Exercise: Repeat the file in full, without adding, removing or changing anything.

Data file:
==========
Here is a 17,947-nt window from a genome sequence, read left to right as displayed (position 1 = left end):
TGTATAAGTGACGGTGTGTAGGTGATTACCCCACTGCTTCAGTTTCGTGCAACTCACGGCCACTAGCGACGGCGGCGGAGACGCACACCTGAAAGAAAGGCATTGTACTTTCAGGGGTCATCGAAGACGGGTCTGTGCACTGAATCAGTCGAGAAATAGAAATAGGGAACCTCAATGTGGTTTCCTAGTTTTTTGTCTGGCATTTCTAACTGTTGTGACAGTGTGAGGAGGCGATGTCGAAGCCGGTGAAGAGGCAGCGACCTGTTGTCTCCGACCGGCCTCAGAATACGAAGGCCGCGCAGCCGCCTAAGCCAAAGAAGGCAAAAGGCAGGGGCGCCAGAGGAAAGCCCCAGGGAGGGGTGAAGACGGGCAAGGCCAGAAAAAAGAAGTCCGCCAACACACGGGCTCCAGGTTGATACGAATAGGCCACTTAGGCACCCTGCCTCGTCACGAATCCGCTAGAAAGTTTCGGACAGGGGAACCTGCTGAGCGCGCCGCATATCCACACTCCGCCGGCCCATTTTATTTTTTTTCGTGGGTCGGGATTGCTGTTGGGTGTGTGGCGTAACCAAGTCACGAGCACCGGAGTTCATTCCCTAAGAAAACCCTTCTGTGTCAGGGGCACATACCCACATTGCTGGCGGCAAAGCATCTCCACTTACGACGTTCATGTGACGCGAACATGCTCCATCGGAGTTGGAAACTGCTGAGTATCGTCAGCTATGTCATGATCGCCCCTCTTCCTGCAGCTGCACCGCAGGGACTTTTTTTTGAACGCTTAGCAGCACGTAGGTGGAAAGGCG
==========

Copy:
Here is a 17,947-nt window from a genome sequence, read left to right as displayed (position 1 = left end):
TGTATAAGTGACGGTGTGTAGGTGATTACCCCACTGCTTCAGTTTCGTGCAACTCACGGCCACTAGCGACGGCGGCGGAGACGCACACCTGAAAGAAAGGCATTGTACTTTCAGGGGTCATCGAAGACGGGTCTGTGCACTGAATCAGTCGAGAAATAGAAATAGGGAACCTCAATGTGGTTTCCTAGTTTTTTGTCTGGCATTTCTAACTGTTGTGACAGTGTGAGGAGGCGATGTCGAAGCCGGTGAAGAGGCAGCGACCTGTTGTCTCCGACCGGCCTCAGAATACGAAGGCCGCGCAGCCGCCTAAGCCAAAGAAGGCAAAAGGCAGGGGCGCCAGAGGAAAGCCCCAGGGAGGGGTGAAGACGGGCAAGGCCAGAAAAAAGAAGTCCGCCAACACACGGGCTCCAGGTTGATACGAATAGGCCACTTAGGCACCCTGCCTCGTCACGAATCCGCTAGAAAGTTTCGGACAGGGGAACCTGCTGAGCGCGCCGCATATCCACACTCCGCCGGCCCATTTTATTTTTTTTCGTGGGTCGGGATTGCTGTTGGGTGTGTGGCGTAACCAAGTCACGAGCACCGGAGTTCATTCCCTAAGAAAACCCTTCTGTGTCAGGGGCACATACCCACATTGCTGGCGGCAAAGCATCTCCACTTACGACGTTCATGTGACGCGAACATGCTCCATCGGAGTTGGAAACTGCTGAGTATCGTCAGCTATGTCATGATCGCCCCTCTTCCTGCAGCTGCACCGCAGGGACTTTTTTTTGAACGCTTAGCAGCACGTAGGTGGAAAGGCG